In my opinion, since Smith and Sebastiao would take more time to perfect their images, the would be a better approach. In regards to the NPPA code of ethics regarding photo manipulation, Smith and Sebastiao would be looked down upon. Though this made their images look better it took away the real raw emotion form the images and sometimes altered the story of the photos.
When it comes to journalism, the readers and viewers want the truth. Unbiased, true stories. Kertesz and Cartier-Bresson stayed true to the NPPA code of ethics therefore in my opinion had better journalistic approaches.
Art Photo #1
Art Photo #2
Press Photo #1
Title: Battle For Lybia
Press Photo # 2
Title: Wrath Of The Fire Mountian
BobbyP… What is the main differences and similarities between art and press photography?
When it comes to photography, there is a very distinct line between art and press photography. Both an art form in their own ways, press photography is more journalism; a way to capture news and tell stories. Press photos are raw images in their unedited form, free from any photo manipulation. Press photographers have a strict code of ethics that they must abide by in order to remain credible. Both art and press photography have the ability to evoke some kind of emotion, this is their one main similarity. Art photography consists of anything in the photographer’s imagination; often shots are planned unlike press photos. These shots are taken with a creative and artistic perspective, in some cases, heavily manipulated. The code of ethics for an art photographer does not give strict guidelines to what is acceptable; it is more of a guideline for maintaining positive business practices.
Is it ethical and acceptable to alter art photographs? Why? Why not?
Altering photos is just one of the steps used by some photographers. Photoshop and Aperture are just one of the tools used, just like a DSLR, these programs can truly help the artist produce the art piece they were dreaming of. Artists are full of creativity and are willing to push their skill to the limits, from minimalistic artwork to completely manipulated photos, all levels of editing are completely acceptable. Much like music producer, video compositor, or even a painter, editing and manipulating their art is a part of the process that should not be overlooked.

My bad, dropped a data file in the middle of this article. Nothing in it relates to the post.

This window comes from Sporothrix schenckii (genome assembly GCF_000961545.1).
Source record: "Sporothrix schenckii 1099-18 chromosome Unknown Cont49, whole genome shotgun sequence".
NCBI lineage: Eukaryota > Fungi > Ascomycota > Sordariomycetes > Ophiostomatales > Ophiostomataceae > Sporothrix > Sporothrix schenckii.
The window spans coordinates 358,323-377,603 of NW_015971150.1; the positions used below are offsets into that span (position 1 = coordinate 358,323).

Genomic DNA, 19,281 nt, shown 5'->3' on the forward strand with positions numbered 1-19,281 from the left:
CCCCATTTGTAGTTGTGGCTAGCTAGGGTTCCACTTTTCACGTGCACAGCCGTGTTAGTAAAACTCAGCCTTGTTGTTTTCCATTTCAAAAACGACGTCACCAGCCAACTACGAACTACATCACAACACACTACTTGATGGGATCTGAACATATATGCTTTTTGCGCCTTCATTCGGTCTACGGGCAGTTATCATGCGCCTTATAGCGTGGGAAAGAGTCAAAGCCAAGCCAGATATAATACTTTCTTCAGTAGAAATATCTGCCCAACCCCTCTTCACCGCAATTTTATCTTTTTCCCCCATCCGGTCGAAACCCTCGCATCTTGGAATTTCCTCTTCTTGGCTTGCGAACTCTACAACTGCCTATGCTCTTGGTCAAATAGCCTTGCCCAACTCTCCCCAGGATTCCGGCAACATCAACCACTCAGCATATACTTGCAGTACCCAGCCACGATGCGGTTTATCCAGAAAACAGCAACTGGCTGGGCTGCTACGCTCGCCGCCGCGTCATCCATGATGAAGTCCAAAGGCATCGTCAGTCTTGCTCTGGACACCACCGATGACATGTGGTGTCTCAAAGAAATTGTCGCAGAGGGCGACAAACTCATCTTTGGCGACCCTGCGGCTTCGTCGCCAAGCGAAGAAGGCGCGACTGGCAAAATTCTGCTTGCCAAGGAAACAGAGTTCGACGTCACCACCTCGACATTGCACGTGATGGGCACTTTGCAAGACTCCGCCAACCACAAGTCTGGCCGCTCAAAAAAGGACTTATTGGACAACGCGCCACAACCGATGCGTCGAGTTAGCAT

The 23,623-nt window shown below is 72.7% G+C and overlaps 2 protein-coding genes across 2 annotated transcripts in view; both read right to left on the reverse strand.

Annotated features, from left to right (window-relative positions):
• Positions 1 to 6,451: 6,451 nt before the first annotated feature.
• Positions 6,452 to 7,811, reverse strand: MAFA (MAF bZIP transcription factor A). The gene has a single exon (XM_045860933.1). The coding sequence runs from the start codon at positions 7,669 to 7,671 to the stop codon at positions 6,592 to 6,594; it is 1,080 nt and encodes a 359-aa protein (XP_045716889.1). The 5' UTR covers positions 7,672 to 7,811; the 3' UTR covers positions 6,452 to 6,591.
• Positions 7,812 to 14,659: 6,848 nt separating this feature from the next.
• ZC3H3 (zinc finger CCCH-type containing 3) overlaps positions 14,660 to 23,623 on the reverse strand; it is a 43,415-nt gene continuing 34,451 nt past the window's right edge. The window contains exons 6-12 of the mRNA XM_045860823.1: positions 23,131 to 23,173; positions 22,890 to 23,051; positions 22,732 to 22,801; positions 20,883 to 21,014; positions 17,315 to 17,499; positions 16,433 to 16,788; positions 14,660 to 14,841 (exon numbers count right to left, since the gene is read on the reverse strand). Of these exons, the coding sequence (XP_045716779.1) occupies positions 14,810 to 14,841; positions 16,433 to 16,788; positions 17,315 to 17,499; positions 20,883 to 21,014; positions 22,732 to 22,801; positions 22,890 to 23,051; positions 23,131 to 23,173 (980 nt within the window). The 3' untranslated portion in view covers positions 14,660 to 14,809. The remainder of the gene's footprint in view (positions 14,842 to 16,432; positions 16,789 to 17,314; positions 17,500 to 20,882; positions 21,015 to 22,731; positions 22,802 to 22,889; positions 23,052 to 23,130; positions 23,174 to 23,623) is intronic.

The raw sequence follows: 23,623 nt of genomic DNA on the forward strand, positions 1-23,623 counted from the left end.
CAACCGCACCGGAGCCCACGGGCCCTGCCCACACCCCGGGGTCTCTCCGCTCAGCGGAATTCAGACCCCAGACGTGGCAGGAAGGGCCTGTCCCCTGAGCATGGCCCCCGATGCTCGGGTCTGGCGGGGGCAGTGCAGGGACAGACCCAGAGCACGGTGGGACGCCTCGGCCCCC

Is it ethical and acceptable to alter press photographs? Why? Why not?
Altering press photos in unacceptable. Press photos are a piece of journalism that has the ability to form the opinions of many viewers. There are very strict guidelines set in place to make sure that the photos are unbiased and display the correct emotion. Depending on the reach of the photo, many viewers can be manipulated in to believe a false truth. The code of ethics must be followed and mentions, “[e]diting should maintain the integrity of the photographic images’ content and context. Do not manipulate images or add or alter sound in any way that can mislead viewers or misrepresent subjects.” When it comes to editing, the only feature of a photo that a press photographer may edit is, color and exposure.
BobbyP…..What’s the role of photo journalism? Are there rules that photojournalists should follow? Why? Why not?
Photojournalism to was just a collaboration of images. I never thought much about it, my belief was that if you were a photographer, you could be a photojournalist. Upon research, its more to tell a story with images. The images usually have meaning and are relative to the topic that is being discussed. For example, there would not be a picture of a cute dog playing in the backyard, in a photo essay about 9/11, that would be considered out of context, and I would honestly question the photojournalist credibility. I believe the role of photojournalism is to bring forward a concept or idea through images. They must be true stories and the journalist must have a unbiassed and fair opinion. Their are always rules and regulations the one should follow in any line of work, but there are always many unwritten rules. With photojournalism, you would always want to get the permission of the person that is being photographed. Some people may have concerns or might like to be shot in a specific way. One thing the journalist should keep in mind is the reader. Shooting war photos for adults can be different from shooting war photos that children may see. Though there is post production editing and manipulation, this is where the ethics of photojournalism come in. There are official NPPA (National Press Photographers Association) code of ethics and rules, and they can be found at http://www.nppa.org/professional_development/business_practices/ethics.html. My opinion is, if you think you shouldn’t do it, it probably is a good idea not to.
BobbyP….Is the ethics of taking journalistic photos different than the ethics of writing a news story?
In both instances you are in communicating a real story, therefore the validity of the piece would have to follow the same code of ethics. Photojournalists accompany their images with statements, those would fall under the same scrutiny as a written piece.
BobbyP….. What’s the impact of altering press photographs? Should they be edited (at all) in postproduction?
Altering a photo can be seen in many ways, there can be editing to full manipulation. The NPPA code of ethics explicitly states, “[d]o not manipulate images or add or alter sound in any way that can mislead viewers or misrepresent subjects.” Manipulation is strictly forbidden and can possibly sway the viewer opinion. Any post-production work should focus only on color correction and or exposure problems. However, bags under eyes, stains on clothing, and even, unsettling background images must stay. In addition, using artist filters (sorry instagrammers) to add a dramatic effect are against the NPPA rules.
This is what happens when you are caught manipulating photos.